Rare coastal chart of the northern part of the Coast of Ecuador, published by the British Admiralty.
The map extends from the Valdivia Region in the south to just north of Esmeraldas.
Henry Kellett (1806-1875), joined the Royal Navy in 1822. He spent three years in the West Indies and then served on survey vessels under William Fitzwilliam Owen, in Africa, as second in command of HMS Sulphur, under Edward Belcher in the East Indies.
While serving under Beechey, Beechey was commissioned to lead another Pacific survey in 1836, but illness forced him back to Britain, resulting in Henry Kellett assuming command of the survey, at the time the present surveying and charting work was undertaken.
He later captained the HMS Starling in the First Opium War with China, during which he was promoted to Commander in 1841 and Post-Captain in 1842.
In 1845, he was appointed captain of the survey ship HMS Herald, being reassigned in 1848, to join the search for Sir John Franklin. During this voyage he sailed through the Bering Strait across the Chukchi Sea and discovered Herald Island. Kellett landed on Herald Island and named it after his ship. He also sighted Wrangel Island in the western horizon. William Pullen was on this expedition.In 1852, he commanded HMS Resolute and went to the aid of Robert McClure, whose vessel, Investigator, was trapped in the Arctic. His men constructed a storehouse on Dealy Island off the south coast of Melville Island.
He became Senior Officer in the West Indies in 1855, Admiral Superintendent of the Malta Dockyard in 1864, and Commander-in-Chief, China Station, in 1869.
The British Admiralty has produced nautical charts since 1795 under the auspices of the United Kingdom Hydrographic Office (HO). Its main task was to provide the Royal Navy with navigational products and service, but since 1821 it has also sold charts to the public.
In 1795, King George III appointed Alexander Dalrymple, a pedantic geographer, to consolidate, catalogue, and improve the Royal Navy’s charts. He produced the first chart as the Hydrographer to the Admiralty in 1802. Dalrymple, known for his sticky personality, served until his death in 1808, when he was succeeded by Captain Thomas Hurd. The HO has been run by naval officers ever since.
Hurd professionalized the office and increased its efficiency. He was succeeded by the Arctic explorer Captain William Parry in 1823. By 1825, the HO was offering over seven hundred charts and views for sale. Under Parry, the HO also began to participate in exploratory expeditions. The first was a joint French-Spanish-British trip to the South Atlantic, a voyage organized in part by the Royal Society of London.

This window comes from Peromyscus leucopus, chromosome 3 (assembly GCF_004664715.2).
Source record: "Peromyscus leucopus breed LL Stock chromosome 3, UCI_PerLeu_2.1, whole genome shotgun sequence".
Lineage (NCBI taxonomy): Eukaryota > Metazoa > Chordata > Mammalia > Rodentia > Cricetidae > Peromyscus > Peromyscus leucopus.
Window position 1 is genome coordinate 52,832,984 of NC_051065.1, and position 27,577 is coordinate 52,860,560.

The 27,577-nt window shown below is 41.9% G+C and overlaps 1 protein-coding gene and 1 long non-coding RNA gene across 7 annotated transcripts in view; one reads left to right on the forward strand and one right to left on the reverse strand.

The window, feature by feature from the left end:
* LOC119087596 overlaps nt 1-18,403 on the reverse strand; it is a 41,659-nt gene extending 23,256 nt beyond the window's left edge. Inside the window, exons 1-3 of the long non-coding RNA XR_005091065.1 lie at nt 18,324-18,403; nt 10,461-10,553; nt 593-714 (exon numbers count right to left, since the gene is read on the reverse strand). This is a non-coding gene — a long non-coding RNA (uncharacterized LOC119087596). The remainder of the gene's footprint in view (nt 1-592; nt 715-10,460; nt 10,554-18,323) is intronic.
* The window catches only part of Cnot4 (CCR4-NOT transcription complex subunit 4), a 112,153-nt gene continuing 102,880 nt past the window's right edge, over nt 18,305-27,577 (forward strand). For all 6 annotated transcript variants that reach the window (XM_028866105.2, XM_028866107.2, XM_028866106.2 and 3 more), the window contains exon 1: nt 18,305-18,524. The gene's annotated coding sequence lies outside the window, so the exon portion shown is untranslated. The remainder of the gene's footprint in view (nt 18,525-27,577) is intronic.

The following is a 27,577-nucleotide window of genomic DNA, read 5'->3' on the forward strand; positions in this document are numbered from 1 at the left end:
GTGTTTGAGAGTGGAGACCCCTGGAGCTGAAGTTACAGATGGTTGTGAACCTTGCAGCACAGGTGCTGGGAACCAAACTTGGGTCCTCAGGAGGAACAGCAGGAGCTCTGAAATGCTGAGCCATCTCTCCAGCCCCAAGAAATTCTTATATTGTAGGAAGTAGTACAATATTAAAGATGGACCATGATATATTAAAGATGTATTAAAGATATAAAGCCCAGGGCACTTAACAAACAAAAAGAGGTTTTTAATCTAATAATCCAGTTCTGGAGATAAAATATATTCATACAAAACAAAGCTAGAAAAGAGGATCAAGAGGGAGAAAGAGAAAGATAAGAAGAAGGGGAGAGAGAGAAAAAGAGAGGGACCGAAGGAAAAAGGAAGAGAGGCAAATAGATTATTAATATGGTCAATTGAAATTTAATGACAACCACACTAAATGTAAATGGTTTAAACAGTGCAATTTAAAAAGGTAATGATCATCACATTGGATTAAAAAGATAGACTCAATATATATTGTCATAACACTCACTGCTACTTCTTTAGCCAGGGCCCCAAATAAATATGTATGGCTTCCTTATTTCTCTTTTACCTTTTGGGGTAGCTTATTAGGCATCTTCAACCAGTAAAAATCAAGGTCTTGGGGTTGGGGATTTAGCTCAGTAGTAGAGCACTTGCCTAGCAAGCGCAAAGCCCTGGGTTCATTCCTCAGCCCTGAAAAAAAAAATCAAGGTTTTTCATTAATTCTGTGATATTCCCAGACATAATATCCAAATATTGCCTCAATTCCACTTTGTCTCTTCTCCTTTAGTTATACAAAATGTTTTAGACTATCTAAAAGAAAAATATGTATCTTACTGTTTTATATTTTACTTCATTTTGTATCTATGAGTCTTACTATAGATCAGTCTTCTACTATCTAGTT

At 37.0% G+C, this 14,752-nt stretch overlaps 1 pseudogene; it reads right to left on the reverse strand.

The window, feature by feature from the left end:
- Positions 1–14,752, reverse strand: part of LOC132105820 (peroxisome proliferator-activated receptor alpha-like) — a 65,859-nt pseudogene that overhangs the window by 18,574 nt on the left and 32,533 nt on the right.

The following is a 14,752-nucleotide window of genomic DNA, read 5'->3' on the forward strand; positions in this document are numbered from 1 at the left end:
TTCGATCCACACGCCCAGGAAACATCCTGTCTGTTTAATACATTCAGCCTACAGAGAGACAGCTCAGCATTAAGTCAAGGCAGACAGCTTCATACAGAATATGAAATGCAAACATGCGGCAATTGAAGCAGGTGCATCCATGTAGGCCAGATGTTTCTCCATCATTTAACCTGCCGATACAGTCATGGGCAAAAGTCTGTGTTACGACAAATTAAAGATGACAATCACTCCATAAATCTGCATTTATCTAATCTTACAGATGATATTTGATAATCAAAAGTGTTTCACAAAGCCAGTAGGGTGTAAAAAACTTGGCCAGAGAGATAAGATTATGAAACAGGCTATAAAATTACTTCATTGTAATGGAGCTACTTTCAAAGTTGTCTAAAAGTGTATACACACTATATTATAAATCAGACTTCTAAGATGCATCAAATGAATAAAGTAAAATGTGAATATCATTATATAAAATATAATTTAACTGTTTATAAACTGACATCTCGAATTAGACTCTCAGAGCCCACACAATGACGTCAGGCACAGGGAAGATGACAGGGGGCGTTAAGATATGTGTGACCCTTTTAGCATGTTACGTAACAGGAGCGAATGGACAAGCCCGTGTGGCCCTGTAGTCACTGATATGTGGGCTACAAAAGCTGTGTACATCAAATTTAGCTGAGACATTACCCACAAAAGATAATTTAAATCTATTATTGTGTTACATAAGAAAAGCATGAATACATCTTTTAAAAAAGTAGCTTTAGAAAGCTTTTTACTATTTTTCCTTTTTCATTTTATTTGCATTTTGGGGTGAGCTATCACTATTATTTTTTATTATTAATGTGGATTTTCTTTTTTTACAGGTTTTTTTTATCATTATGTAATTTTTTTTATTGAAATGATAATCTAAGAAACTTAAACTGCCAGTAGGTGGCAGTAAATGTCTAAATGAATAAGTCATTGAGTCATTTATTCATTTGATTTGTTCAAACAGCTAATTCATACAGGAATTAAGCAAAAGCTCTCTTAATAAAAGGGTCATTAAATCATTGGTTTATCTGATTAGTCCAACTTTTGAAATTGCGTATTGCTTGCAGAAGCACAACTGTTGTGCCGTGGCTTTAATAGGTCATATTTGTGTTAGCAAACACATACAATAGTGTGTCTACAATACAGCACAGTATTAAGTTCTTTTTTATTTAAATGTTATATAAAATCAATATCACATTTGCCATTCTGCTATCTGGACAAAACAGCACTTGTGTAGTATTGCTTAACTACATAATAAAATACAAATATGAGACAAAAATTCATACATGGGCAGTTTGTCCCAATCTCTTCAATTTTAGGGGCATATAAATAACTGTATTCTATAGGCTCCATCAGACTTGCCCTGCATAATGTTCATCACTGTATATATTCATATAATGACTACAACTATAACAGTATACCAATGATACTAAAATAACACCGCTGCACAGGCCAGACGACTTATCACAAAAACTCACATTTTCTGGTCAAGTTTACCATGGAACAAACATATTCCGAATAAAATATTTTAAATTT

In 1829, Rear-Admiral Sir Francis Beaufort was appointed Hydrographer Royal. Under his management, the HO introduced the wind force scale named for him, as well as began issuing official tide tables (1833). It was under Beaufort that HMS Beagle completed several surveying missions, including its most famous voyage commanded by Captain FitzRoy with Charles Darwin onboard. When Beaufort retired in 1855, the HO had nearly two thousand charts in its catalog.
Later in the nineteenth century, the HO supported the Challenger expedition, which is credited with helping to found the discipline of oceanography. The HO participated in the International Meridian Conference which decided on the Greenwich Meridian as the Prime Meridian. Regulation and standardization of oceanic and navigational measures continued into the twentieth century, with the HO participating at the first International Hydrographic Organization meeting in 1921.
During World War II, the HO chart making facility moved to Taunton, the first purpose-built building it ever inhabited. In 1953, the first purpose-built survey ship went to sea, the HMS Vidal. Today, there is an entire class of survey vessels that make up the Royal Navy’s Hydrographic Squadron. The HO began to computerize their charts in the late 1960s and early 1970s. In 1968, the compilation staff also came to Taunton, and the HO continues to work from there today.